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About this text

  • Title: Shake-speares Sonnets (Quarto 1, 1609)
  • Editors: Hardy M. Cook, Ian Lancashire

  • Copyright Hardy M. Cook and Ian Lancashire. This text may be freely used for educational, non-profit purposes; for all other uses contact the Editor.
    Author: William Shakespeare
    Editors: Hardy M. Cook, Ian Lancashire
    Peer Reviewed

    Shake-speares Sonnets (Quarto 1, 1609)


    Might I not then say now I loue you best,
    When I was certaine ore in-certainty,
    Crowning the present, doubting of the rest:
    Loue is a Babe , then might I not say so
    1725To giue full growth to that which still doth grow.


    LEt me not to the marriage of true mindes
    Admit impediments, loue is not loue
    Which alters when it alteration findes,
    1730Or bends with the remouer to remoue.
    O no, it is an euer fixed marke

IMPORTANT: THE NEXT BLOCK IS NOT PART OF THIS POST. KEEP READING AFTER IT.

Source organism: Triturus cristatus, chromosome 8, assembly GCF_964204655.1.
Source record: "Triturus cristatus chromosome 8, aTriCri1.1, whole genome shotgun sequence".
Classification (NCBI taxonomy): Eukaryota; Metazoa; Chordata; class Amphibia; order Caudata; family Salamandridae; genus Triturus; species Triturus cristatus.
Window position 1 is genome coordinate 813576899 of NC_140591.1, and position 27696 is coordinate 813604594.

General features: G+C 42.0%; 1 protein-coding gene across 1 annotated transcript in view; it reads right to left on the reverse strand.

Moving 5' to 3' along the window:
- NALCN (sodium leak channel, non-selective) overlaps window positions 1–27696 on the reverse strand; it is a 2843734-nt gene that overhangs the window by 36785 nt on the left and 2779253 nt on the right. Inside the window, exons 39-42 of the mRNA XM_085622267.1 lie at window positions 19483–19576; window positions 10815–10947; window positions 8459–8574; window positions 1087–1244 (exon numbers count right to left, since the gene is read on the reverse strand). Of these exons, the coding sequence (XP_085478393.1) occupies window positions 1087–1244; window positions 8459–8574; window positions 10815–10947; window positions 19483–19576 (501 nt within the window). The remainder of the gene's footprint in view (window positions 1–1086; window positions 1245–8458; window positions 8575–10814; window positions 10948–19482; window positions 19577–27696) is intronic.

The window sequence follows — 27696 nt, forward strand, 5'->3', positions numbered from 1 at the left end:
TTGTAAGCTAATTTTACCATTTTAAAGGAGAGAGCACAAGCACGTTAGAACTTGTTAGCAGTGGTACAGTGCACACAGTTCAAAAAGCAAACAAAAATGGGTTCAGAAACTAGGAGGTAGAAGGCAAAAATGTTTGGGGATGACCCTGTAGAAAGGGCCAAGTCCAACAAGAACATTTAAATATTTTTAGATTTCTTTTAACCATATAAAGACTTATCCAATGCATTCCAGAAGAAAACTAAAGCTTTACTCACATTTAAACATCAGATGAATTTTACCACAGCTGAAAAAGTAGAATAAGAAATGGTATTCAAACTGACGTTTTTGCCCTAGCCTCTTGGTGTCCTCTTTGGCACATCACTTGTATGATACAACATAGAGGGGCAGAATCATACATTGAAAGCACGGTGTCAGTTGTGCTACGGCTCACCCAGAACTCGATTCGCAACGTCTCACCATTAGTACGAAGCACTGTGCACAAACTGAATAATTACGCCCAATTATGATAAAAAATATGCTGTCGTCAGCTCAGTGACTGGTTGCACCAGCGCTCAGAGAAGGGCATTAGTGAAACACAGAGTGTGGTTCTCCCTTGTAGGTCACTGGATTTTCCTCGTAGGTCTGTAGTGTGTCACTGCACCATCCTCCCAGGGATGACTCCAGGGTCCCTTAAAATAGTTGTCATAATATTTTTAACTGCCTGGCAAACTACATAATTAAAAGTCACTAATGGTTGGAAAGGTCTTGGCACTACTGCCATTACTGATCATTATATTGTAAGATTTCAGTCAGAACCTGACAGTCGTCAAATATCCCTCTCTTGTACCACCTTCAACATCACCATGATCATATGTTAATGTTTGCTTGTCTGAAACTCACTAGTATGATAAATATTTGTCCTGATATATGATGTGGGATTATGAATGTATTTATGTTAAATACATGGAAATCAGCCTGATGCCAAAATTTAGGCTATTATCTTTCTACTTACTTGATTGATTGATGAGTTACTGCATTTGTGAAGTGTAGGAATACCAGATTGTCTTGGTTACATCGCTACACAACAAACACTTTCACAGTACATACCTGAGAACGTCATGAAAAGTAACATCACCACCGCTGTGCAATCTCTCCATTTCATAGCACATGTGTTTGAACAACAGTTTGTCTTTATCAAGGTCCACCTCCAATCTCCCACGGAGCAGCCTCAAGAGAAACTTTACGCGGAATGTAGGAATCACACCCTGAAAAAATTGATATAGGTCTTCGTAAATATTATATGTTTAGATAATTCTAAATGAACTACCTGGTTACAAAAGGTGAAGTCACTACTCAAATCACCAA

That lookes on tempests and is neuer shaken;
    It is the star to euery wandring barke,
    Whose worths vnknowne, although his higth be taken.
    1735Lou's not Times foole, though rosie lips and cheeks
    Within his bending sickles compasse come,
    Loue alters not with his breefe houres and weekes,
    But beares it out euen to the edge of doome:
    If this be error and vpon me proued,
    1740I neuer writ, nor no man euer loued.


    ACcuse me thus, that I haue scanted all,
    Wherein I should your great deserts repay,
    Forgot vpon your dearest loue to call,
    1745Whereto al bonds do tie me day by day,
    That I haue frequent binne with vnknown mindes,
    And giuen to time your owne deare purchas'd right,
    That I haue hoysted saile to al the windes
    Which should transport me farthest from your sight.
    1750Booke both my wilfulnesse and errors downe,
    And on iust proofe surmise, accumilate,
    Bring me within the leuel of your frowne,
    But shoote not at me in your wakened hate:
    Since my appeale saies I did striue to prooue
    1755The constancy and virtue of your loue